John Lewis: Evolution II


When he recorded Evolution II, Lewis had long since achieved the accomplishments that would define his impact on jazz. In their time, I think Lewis and his Modern Jazz Quartet were second only to Duke Ellington in terms of developing and elevating the form. Putting improvisation side-by-side with time honored styles of classical art music, they elevated jazz to dizzying new heights. But even saying as much is unfair for this man. That’s why I scratch my head and marvel, open my ears and let the piano fill them with knowledge. Here, Lewis’ technique is still surprising, oscillating from tightly arranged structures to wild extemporization. Whether he’s tinkling a single-note solo or chording a double-hander that stretches three blocks, it’s bliss. He imbues the music with a heavy swing that permeates all, big rhythm interpolating a gospel of harmony for the masses.

As always, the writing is as erudite as it is accessible. Throughout the proceedings, Lewis considers pieces from the MJQ back catalog in three continua: a gleaning from the past, the import of our present day, and the dictates of his present moment. To a casual listener it’s downright enjoyable. But to a canny fan with good ears, it does something more, framing Lewis in the dramatic sweep of his own legacy, a four decade career in the world of jazz. Evolution II is a past-proof that continues to build relevance upon yesterday’s revolution. As a CD in print from the year 2000, it parlays that legacy to a whole new generation of people. Back… and forth. Talk about swing!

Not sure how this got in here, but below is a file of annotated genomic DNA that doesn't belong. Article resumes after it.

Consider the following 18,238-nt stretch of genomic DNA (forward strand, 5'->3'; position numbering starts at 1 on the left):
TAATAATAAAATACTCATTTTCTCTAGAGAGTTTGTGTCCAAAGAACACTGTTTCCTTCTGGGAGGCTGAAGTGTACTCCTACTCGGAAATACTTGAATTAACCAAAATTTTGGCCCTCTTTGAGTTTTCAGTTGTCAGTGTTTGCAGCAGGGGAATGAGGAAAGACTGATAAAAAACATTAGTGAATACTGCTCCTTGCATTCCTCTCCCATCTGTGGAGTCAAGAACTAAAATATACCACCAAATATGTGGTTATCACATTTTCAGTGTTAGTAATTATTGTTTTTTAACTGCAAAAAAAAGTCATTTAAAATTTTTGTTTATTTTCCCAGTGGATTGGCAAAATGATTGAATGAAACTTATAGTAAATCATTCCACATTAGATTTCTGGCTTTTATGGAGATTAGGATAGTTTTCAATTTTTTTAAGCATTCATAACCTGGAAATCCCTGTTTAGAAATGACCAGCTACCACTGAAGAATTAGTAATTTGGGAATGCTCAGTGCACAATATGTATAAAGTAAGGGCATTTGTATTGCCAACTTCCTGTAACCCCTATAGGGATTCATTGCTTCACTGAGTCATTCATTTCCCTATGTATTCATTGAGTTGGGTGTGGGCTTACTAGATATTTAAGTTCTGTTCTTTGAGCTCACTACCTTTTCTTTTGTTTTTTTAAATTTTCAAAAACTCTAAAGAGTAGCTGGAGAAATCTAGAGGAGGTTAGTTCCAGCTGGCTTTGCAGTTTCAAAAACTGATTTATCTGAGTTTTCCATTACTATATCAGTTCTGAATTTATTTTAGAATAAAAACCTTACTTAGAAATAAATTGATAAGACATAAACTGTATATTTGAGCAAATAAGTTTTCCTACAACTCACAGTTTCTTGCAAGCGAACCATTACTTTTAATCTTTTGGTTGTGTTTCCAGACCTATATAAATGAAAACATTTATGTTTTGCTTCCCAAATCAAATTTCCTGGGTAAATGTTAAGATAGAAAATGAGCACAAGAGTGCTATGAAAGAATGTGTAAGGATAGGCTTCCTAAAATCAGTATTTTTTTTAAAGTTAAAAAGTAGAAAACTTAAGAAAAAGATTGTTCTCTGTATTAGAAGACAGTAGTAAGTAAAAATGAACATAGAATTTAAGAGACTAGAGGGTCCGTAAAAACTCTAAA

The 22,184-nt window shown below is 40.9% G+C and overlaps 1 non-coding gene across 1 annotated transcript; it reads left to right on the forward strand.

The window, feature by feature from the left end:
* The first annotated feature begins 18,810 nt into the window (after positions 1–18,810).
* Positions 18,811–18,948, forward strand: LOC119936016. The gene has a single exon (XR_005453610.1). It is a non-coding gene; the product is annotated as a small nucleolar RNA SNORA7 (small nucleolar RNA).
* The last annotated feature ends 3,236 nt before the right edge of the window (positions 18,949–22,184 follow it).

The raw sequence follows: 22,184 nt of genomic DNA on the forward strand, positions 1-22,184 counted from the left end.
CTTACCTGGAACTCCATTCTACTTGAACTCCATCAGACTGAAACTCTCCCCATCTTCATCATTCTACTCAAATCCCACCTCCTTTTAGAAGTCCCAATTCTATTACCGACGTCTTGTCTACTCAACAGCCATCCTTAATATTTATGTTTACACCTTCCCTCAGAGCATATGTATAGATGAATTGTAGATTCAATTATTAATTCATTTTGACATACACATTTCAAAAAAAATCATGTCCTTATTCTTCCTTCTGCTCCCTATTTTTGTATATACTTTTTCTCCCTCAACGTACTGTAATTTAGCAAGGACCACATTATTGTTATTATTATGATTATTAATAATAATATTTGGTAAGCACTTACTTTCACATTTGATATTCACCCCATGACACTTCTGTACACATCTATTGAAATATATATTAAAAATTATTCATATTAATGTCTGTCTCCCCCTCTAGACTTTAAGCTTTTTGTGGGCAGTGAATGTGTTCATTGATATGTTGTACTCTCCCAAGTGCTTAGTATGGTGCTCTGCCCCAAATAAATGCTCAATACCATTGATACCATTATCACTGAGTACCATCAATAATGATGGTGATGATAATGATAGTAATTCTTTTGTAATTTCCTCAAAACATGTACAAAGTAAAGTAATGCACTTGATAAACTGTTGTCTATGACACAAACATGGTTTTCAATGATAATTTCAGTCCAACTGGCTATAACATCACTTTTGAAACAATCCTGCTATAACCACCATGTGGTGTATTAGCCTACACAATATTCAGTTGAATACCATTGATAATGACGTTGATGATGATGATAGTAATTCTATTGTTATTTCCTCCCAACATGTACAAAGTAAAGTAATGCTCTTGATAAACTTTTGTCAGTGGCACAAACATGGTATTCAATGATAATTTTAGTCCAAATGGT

The music shrugs at commercial pigeonholes like “pop,” “classical,” or “jazz” by exposing commonalities in the ineffable and truly nameless thing that we call “music.” As always, it points in a new direction. Maybe a little like Paul Desmond, an understated John Lewis touch in the melody might miss you the first time, then devastate you upon a second listen. He’s got stuff hidden all over the place. Like Ahmad Jamal, he understood the penetrating effects of silence and balance on the keyboard, pounding when it wanted, but quiet when noise would have spoiled. Like Mingus, the chordal depth in his composition allows for endless reimagining, regardless of the decade. Evolution II’s meandering stroll down memory lane seeks unexplored areas of familiar paths. Whether the march from “Trieste,” for instance, “Winter Tale” or the unmistakable strains of “Django” from the MJQ slab of the same name, this effort proves that without Milt Jackson, another MJQ was impossible, but the mission would continue. Kudos to Lewis Nash, whose tastefully complex, articulate and just brilliant drumming puts every piece in place.

‘Nuff said, now go and listen! This title can be found in the library’s North Wing Basement, filed under Jazz Lewis 3132.


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